The Religious Freedom Restoration Act, passed by Congress in the 1990s with large bipartisan majorities, created a broad protection for religious liberty.
It says that government can’t create a substantial burden on someone’s exercise of religion unless it is using the least restrictive means of furthering a compelling government interest.
The court held that there are less restrictive means for the government to get women the drugs in question, including paying for them directly rather than forcing Hobby Lobby to cover them.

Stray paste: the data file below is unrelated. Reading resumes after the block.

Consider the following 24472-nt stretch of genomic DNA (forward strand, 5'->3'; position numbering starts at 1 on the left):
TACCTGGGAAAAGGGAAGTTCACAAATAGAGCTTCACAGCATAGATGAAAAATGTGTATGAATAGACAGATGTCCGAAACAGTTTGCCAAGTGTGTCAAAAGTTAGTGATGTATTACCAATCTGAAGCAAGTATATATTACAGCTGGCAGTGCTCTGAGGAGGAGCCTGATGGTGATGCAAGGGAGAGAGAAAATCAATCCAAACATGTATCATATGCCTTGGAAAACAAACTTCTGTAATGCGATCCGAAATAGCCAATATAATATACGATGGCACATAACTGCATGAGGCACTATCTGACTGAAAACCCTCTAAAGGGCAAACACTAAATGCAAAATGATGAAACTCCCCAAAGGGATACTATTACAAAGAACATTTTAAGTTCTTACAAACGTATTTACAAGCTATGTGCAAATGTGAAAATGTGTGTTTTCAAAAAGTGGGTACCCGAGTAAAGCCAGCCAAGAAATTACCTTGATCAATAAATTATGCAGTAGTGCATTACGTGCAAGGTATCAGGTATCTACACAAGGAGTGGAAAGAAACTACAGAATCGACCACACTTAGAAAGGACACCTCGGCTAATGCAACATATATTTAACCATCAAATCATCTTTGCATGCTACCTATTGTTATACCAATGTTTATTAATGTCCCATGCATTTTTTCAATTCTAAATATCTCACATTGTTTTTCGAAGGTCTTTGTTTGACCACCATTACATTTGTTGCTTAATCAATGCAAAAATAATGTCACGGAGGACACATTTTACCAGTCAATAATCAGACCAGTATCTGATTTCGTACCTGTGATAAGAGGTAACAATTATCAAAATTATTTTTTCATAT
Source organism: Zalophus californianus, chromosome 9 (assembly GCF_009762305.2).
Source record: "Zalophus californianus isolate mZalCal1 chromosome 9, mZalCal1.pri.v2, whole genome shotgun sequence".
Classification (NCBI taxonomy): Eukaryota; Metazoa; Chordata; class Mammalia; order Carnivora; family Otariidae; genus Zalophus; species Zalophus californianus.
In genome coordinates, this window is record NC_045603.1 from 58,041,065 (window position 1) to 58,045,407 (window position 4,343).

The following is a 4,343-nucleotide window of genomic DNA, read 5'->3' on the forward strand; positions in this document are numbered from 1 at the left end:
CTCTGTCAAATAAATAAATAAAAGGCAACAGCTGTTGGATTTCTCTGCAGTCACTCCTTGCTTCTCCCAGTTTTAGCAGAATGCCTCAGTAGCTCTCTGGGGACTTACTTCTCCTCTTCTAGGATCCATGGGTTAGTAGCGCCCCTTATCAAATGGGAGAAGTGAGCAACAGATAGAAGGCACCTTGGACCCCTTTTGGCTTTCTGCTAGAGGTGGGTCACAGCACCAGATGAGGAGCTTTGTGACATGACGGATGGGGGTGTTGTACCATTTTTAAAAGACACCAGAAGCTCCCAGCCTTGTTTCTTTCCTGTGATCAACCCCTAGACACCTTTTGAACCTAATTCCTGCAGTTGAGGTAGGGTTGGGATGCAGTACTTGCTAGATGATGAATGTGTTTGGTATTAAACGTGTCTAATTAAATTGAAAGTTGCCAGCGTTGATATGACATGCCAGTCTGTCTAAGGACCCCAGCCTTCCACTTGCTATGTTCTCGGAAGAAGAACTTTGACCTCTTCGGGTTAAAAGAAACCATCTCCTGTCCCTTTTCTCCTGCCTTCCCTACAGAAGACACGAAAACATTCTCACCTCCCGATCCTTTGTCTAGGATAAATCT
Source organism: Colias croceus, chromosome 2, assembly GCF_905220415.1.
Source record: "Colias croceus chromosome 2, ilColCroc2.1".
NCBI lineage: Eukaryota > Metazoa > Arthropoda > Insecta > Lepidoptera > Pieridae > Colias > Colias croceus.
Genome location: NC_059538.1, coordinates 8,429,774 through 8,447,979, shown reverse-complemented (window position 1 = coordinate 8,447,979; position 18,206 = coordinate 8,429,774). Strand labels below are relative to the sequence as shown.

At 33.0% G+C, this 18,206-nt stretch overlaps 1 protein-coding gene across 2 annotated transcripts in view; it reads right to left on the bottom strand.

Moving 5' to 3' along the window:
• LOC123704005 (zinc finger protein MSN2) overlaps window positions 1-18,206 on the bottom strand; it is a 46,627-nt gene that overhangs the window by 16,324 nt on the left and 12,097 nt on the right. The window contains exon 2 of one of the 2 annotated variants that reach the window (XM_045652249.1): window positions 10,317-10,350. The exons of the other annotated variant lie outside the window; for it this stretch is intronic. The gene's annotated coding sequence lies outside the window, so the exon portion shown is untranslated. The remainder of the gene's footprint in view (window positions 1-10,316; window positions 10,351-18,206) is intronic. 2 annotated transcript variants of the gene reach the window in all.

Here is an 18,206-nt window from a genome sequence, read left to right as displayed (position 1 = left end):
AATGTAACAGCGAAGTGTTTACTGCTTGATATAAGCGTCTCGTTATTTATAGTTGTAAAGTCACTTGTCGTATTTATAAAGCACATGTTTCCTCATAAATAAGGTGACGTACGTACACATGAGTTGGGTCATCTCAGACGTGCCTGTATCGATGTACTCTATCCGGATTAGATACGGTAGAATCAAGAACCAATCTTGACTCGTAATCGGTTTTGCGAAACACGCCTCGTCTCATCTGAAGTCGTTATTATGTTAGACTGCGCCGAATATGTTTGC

The cry from the left is that this constitutes the end of women’s “health” as we know it. White House Press Secretary Josh Earnest said President Obama “believes that women should make personal health-care decisions for themselves, rather than their bosses deciding for them.”
Taking this non sequitur and running with it, Sen. Patty Murray (D-Wash.) opined that the decision “takes us closer to a time in history when women had no choice and no voice.”
Of course, Hobby Lobby doesn’t have the power to deny its employees the drugs it finds objectionable, nor does it claim such a power. Women who work for the company can buy them on their own.